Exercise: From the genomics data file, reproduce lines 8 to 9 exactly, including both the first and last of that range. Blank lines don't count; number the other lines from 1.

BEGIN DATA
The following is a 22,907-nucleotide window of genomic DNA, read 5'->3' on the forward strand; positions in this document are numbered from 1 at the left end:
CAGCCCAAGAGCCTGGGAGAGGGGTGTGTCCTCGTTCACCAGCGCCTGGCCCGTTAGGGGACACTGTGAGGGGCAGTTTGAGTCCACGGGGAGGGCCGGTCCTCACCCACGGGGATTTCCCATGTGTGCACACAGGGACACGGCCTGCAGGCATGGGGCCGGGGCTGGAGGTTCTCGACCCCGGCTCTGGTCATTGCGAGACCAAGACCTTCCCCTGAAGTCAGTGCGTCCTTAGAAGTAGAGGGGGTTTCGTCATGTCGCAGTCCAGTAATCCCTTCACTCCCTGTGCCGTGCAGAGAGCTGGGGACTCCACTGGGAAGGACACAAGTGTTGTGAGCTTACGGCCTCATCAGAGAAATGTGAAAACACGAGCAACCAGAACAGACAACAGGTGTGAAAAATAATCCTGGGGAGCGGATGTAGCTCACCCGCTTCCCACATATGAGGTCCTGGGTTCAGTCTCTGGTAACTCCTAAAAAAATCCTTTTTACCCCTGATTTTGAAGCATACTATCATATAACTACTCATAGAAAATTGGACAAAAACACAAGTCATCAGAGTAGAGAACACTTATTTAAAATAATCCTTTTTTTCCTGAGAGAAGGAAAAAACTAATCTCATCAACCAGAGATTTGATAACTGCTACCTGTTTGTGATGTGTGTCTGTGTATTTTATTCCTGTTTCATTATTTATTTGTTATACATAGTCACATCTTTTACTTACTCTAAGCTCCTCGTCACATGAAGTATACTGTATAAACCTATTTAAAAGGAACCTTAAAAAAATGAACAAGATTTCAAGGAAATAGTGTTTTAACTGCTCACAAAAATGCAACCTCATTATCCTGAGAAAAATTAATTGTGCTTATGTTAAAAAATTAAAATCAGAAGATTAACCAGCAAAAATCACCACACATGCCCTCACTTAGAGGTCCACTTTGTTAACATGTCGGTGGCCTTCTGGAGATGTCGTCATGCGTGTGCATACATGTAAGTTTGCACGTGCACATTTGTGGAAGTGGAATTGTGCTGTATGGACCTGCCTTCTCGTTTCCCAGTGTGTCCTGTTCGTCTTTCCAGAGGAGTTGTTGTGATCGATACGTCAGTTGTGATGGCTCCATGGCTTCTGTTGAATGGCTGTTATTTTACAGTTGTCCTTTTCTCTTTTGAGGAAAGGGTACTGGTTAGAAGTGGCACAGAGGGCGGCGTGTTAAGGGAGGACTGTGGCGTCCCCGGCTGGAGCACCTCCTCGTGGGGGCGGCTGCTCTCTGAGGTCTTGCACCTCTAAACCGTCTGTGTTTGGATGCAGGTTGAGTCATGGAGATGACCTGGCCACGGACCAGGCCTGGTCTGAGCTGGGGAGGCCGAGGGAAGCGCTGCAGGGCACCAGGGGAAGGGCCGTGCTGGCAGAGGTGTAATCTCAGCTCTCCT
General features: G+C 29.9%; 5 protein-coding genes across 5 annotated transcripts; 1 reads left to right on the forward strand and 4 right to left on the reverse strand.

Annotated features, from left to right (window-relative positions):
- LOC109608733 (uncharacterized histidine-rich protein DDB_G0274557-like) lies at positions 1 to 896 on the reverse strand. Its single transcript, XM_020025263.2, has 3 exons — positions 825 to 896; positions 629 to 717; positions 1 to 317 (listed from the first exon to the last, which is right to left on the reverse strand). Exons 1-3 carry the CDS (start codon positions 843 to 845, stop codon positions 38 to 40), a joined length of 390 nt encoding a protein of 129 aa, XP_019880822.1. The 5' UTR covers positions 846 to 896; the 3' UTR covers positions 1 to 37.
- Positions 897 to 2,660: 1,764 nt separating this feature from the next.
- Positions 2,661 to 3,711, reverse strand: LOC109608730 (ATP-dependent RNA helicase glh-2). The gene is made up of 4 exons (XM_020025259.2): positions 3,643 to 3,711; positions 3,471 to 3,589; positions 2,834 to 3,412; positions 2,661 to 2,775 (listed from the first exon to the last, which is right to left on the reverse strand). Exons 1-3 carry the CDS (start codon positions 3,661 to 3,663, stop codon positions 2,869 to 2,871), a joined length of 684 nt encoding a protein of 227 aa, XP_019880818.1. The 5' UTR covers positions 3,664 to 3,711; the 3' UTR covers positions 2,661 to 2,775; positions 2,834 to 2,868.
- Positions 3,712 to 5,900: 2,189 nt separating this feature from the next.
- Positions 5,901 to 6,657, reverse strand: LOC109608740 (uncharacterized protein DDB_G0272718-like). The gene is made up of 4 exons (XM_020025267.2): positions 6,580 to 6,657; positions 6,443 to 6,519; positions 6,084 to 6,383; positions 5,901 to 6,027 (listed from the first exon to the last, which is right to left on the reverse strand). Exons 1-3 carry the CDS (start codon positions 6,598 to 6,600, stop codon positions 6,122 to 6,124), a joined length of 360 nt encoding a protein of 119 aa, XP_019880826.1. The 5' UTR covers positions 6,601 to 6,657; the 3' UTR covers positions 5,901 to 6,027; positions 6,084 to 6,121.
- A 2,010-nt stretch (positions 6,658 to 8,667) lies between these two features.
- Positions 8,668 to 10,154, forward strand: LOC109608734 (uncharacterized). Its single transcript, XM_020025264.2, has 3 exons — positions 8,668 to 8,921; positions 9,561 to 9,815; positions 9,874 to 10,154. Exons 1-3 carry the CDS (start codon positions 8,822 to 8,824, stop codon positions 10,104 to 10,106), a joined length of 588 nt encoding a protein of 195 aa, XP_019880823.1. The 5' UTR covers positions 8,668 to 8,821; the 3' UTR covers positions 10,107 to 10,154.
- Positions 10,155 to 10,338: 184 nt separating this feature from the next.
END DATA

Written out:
- Positions 3,712 to 5,900: 2,189 nt separating this feature from the next.
- Positions 5,901 to 6,657, reverse strand: LOC109608740 (uncharacterized protein DDB_G0272718-like). The gene is made up of 4 exons (XM_020025267.2): positions 6,580 to 6,657; positions 6,443 to 6,519; positions 6,084 to 6,383; positions 5,901 to 6,027 (listed from the first exon to the last, which is right to left on the reverse strand). Exons 1-3 carry the CDS (start codon positions 6,598 to 6,600, stop codon positions 6,122 to 6,124), a joined length of 360 nt encoding a protein of 119 aa, XP_019880826.1. The 5' UTR covers positions 6,601 to 6,657; the 3' UTR covers positions 5,901 to 6,027; positions 6,084 to 6,121.